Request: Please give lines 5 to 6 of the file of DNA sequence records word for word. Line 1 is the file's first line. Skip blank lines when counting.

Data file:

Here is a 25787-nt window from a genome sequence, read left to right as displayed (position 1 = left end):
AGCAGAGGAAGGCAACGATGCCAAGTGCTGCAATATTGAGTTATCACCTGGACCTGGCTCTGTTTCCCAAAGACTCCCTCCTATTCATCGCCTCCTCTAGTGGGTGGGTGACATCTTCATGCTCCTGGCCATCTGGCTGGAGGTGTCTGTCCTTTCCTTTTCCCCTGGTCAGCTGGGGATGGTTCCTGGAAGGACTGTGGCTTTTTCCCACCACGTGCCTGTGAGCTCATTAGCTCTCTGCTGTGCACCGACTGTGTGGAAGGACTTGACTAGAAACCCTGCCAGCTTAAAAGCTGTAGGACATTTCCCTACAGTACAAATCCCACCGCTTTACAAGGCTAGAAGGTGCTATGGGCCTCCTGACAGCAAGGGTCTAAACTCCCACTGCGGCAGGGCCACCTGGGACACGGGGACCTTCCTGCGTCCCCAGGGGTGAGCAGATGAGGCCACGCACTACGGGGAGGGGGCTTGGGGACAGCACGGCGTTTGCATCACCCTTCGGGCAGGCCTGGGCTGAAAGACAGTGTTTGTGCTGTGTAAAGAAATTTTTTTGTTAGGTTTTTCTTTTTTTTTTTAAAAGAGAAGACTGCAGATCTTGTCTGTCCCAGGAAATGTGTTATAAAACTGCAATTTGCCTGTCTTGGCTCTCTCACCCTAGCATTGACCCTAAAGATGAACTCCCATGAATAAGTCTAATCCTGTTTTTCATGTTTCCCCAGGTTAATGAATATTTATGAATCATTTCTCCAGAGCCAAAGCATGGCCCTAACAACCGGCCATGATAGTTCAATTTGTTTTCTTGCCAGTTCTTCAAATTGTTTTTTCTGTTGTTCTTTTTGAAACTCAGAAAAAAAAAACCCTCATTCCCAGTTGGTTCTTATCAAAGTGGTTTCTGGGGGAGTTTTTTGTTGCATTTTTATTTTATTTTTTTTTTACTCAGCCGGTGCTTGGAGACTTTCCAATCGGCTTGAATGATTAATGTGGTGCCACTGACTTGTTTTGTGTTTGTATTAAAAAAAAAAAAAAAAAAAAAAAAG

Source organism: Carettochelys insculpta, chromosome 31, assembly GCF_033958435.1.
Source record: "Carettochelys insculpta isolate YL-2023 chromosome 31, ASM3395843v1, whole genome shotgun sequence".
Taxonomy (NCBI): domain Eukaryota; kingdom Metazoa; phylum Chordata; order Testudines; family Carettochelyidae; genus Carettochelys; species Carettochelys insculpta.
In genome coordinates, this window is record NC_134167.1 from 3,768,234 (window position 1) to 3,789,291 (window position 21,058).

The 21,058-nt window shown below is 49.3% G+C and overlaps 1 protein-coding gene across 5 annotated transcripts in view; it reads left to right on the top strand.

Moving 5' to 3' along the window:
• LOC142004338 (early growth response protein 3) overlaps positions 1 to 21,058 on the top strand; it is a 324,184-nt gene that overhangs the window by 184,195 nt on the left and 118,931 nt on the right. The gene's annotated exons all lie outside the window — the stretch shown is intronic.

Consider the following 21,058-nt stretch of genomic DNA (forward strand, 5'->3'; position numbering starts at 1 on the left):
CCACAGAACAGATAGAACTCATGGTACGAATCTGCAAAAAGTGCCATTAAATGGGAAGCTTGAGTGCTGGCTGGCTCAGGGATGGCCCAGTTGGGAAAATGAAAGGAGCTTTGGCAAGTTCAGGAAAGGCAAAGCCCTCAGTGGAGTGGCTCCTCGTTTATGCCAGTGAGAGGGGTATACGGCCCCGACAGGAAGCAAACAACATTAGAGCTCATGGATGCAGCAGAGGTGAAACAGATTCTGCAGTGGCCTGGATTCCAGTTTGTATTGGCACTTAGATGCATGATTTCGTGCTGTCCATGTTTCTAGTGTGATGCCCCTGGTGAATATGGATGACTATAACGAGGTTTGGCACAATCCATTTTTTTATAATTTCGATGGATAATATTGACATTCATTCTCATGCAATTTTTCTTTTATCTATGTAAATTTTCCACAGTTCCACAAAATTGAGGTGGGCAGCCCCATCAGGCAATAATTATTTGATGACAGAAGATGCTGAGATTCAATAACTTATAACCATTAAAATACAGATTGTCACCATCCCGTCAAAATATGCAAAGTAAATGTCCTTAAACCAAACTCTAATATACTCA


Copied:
Taxonomy (NCBI): domain Eukaryota; kingdom Metazoa; phylum Chordata; order Testudines; family Carettochelyidae; genus Carettochelys; species Carettochelys insculpta.
In genome coordinates, this window is record NC_134167.1 from 3,768,234 (window position 1) to 3,789,291 (window position 21,058).